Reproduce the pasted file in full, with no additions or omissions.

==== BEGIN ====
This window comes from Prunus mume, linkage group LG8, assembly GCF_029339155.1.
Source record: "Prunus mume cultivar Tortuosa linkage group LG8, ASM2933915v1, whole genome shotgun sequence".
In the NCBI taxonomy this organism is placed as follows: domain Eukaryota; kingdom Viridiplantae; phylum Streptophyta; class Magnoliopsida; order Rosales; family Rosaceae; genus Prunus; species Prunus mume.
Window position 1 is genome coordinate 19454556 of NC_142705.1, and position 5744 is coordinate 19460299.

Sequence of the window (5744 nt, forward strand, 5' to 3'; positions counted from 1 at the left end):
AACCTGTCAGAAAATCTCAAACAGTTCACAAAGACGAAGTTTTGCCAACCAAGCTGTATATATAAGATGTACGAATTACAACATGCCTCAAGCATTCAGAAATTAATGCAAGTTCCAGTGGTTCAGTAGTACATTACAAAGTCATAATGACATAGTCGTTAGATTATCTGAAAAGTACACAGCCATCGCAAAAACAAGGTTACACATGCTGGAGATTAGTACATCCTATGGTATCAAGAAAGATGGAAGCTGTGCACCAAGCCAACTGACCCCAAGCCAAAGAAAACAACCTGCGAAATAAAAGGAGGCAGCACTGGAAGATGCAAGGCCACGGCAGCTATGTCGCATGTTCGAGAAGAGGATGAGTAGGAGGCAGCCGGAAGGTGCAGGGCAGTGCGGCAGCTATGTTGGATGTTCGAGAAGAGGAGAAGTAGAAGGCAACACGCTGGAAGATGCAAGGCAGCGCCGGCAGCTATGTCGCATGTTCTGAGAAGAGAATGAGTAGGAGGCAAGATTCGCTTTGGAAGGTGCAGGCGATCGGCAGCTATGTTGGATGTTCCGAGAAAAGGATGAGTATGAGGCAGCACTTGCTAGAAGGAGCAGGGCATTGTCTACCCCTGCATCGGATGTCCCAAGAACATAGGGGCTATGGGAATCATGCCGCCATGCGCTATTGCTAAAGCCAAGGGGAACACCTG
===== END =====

This window comes from Prunus mume, linkage group LG8, assembly GCF_029339155.1.
Source record: "Prunus mume cultivar Tortuosa linkage group LG8, ASM2933915v1, whole genome shotgun sequence".
In the NCBI taxonomy this organism is placed as follows: domain Eukaryota; kingdom Viridiplantae; phylum Streptophyta; class Magnoliopsida; order Rosales; family Rosaceae; genus Prunus; species Prunus mume.
Window position 1 is genome coordinate 19454556 of NC_142705.1, and position 5744 is coordinate 19460299.

Sequence of the window (5744 nt, forward strand, 5' to 3'; positions counted from 1 at the left end):
AACCTGTCAGAAAATCTCAAACAGTTCACAAAGACGAAGTTTTGCCAACCAAGCTGTATATATAAGATGTACGAATTACAACATGCCTCAAGCATTCAGAAATTAATGCAAGTTCCAGTGGTTCAGTAGTACATTACAAAGTCATAATGACATAGTCGTTAGATTATCTGAAAAGTACACAGCCATCGCAAAAACAAGGTTACACATGCTGGAGATTAGTACATCCTATGGTATCAAGAAAGATGGAAGCTGTGCACCAAGCCAACTGACCCCAAGCCAAAGAAAACAACCTGCGAAATAAAAGGAGGCAGCACTGGAAGATGCAAGGCCACGGCAGCTATGTCGCATGTTCGAGAAGAGGATGAGTAGGAGGCAGCCGGAAGGTGCAGGGCAGTGCGGCAGCTATGTTGGATGTTCGAGAAGAGGAGAAGTAGAAGGCAACACGCTGGAAGATGCAAGGCAGCGCCGGCAGCTATGTCGCATGTTCTGAGAAGAGAATGAGTAGGAGGCAAGATTCGCTTTGGAAGGTGCAGGCGATCGGCAGCTATGTTGGATGTTCCGAGAAAAGGATGAGTATGAGGCAGCACTTGCTAGAAGGAGCAGGGCATTGTCTACCCCTGCATCGGATGTCCCAAGAACATAGGGGCTATGGGAATCATGCCGCCATGCGCTATTGCTAAAGCCAAGGGGAACACCTG